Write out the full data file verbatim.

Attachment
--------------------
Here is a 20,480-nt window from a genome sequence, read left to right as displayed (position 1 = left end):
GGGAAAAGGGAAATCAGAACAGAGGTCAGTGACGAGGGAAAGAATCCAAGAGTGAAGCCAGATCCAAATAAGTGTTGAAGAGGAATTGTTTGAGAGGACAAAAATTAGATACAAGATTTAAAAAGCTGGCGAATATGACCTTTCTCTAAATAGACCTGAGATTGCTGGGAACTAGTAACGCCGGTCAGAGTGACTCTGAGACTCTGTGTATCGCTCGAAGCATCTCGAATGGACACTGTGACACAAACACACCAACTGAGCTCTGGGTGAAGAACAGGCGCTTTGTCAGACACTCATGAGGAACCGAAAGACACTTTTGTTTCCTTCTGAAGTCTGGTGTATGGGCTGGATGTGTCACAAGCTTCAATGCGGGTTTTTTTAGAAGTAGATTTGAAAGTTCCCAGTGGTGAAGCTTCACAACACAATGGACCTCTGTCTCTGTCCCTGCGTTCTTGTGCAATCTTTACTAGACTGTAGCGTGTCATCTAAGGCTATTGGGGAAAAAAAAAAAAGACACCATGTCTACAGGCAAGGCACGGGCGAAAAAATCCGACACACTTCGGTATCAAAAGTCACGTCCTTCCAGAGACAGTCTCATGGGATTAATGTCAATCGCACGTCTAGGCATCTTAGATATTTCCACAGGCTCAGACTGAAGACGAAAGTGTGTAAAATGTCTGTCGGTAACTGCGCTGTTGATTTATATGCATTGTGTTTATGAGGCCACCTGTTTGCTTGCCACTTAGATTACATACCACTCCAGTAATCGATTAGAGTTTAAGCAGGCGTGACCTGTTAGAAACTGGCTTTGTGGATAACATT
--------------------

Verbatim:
Here is a 20,480-nt window from a genome sequence, read left to right as displayed (position 1 = left end):
GGGAAAAGGGAAATCAGAACAGAGGTCAGTGACGAGGGAAAGAATCCAAGAGTGAAGCCAGATCCAAATAAGTGTTGAAGAGGAATTGTTTGAGAGGACAAAAATTAGATACAAGATTTAAAAAGCTGGCGAATATGACCTTTCTCTAAATAGACCTGAGATTGCTGGGAACTAGTAACGCCGGTCAGAGTGACTCTGAGACTCTGTGTATCGCTCGAAGCATCTCGAATGGACACTGTGACACAAACACACCAACTGAGCTCTGGGTGAAGAACAGGCGCTTTGTCAGACACTCATGAGGAACCGAAAGACACTTTTGTTTCCTTCTGAAGTCTGGTGTATGGGCTGGATGTGTCACAAGCTTCAATGCGGGTTTTTTTAGAAGTAGATTTGAAAGTTCCCAGTGGTGAAGCTTCACAACACAATGGACCTCTGTCTCTGTCCCTGCGTTCTTGTGCAATCTTTACTAGACTGTAGCGTGTCATCTAAGGCTATTGGGGAAAAAAAAAAAAGACACCATGTCTACAGGCAAGGCACGGGCGAAAAAATCCGACACACTTCGGTATCAAAAGTCACGTCCTTCCAGAGACAGTCTCATGGGATTAATGTCAATCGCACGTCTAGGCATCTTAGATATTTCCACAGGCTCAGACTGAAGACGAAAGTGTGTAAAATGTCTGTCGGTAACTGCGCTGTTGATTTATATGCATTGTGTTTATGAGGCCACCTGTTTGCTTGCCACTTAGATTACATACCACTCCAGTAATCGATTAGAGTTTAAGCAGGCGTGACCTGTTAGAAACTGGCTTTGTGGATAACATT